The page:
Changes coming for debit card users

If you are like many people, you use your debit card to make purchases and earn airline miles or other rewards when you do it.

But now changes could be in store for you.

More and more banks are beginning to charge fees when you use your debit card, and some are starting to end their rewards programs altogether.

David Payne relies on his debit card for all his ATM withdrawals and shopping since he doesn't have a credit card. So when he got a letter in the mail from his bank saying he now has to pay $5 a month to use his debit card, he was furious.

"I think, you know, in the middle of this economic crisis with all this turmoil to add more fees and more bills for someone to pay, you know, during the month is unconscionable," said Payne.

A letter like Dave's could soon be showing up in your mailbox too. Banks across the country are testing out monthly debit card fees, charging about $3 to $5 a month for the convenience of using your card.

"They're experimenting to see how consumers react," said Nessa Feddis with the American Bankers Association.

Big banks say they're now losing money from "swipe fees". Stores have to pay a "swipe fee" to the bank each time you make a purchase with your debit card. Congress recently reduced the amount banks can charge merchants per debit card purchase from .44 cents to .22 cents.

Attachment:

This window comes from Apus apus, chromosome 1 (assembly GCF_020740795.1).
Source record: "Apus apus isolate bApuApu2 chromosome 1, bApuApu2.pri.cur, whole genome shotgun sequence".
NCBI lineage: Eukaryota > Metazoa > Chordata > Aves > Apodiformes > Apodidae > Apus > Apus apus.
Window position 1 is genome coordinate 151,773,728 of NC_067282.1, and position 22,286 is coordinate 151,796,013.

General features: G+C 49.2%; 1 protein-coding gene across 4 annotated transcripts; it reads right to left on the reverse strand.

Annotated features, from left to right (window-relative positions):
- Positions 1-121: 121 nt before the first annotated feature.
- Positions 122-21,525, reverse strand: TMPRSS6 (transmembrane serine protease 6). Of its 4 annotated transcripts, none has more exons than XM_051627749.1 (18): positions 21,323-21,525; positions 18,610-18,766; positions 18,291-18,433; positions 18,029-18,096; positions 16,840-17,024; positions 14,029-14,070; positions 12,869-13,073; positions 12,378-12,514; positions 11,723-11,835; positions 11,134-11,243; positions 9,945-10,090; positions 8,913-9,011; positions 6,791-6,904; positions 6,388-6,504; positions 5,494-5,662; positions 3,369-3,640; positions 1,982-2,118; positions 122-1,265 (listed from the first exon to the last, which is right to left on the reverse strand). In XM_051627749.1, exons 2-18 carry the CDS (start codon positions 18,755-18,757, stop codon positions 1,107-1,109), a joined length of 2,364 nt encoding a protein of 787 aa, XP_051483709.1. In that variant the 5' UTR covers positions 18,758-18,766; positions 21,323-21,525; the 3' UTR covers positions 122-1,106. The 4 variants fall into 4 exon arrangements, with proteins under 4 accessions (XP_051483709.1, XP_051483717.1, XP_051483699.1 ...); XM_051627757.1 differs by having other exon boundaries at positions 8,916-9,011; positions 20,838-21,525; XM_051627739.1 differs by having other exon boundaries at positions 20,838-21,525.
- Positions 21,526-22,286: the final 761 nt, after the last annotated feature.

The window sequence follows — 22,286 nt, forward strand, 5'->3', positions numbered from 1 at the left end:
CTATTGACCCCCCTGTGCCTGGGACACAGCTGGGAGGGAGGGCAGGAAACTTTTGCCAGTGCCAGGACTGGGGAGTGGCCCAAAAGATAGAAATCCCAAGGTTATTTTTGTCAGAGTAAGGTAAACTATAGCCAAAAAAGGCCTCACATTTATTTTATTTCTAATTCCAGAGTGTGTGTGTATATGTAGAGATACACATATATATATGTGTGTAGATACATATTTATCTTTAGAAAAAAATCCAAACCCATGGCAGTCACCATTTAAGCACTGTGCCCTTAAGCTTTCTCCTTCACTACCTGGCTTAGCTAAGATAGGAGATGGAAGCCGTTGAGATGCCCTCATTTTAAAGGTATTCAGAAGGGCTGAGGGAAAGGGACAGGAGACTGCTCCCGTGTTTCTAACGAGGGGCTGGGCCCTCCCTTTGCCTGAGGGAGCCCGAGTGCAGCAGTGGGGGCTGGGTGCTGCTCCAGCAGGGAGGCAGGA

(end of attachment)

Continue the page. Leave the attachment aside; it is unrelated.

"With that money gone banks have to find someplace else to, um, for income in order to support the cost for providing a checking account," said Feddis.

The American Bankers Association says it actually costs banks about $300 per customer, per year, to maintain their checking account, and it points the finger straight at Congress for this new pain.

"To be successful in any business or any household, revenue has to be higher than expenses," said Feddis.

Consumer advocates cry that's bogus banking and say banks still make some money from swipe fees.

"I don't think it's fair for banks to raise fees and blame Congress," said Ed Mierzwinski with U.S. PIRG.

Besides charging new fees, some banks are also cutting debit reward programs.

"Swipe fees paid for rewards, and without swipe fees they're not going to pay for rewards themselves," said Mierzwinski.

If you get a letter announcing the demise of your debit reward program, cash in your points ASAP. If you get hit with a debit card fee, ask the bank to waive the fee. Some do if you:

  • use direct deposit
  • carry a minimum monthly balance
  • have multiple accounts at the same bank
  • complain to the bank or take your account elsewhere

"What I plan on doing is telling them as I close my account, I think the bottom line is, I'm almost offended that they're doing this," said Payne.

Right now, big banks seems to be the ones experimenting with debit card fees, and some banks aren't charging the monthly maintenance fee if you use your debit cards only to get money from cash machines.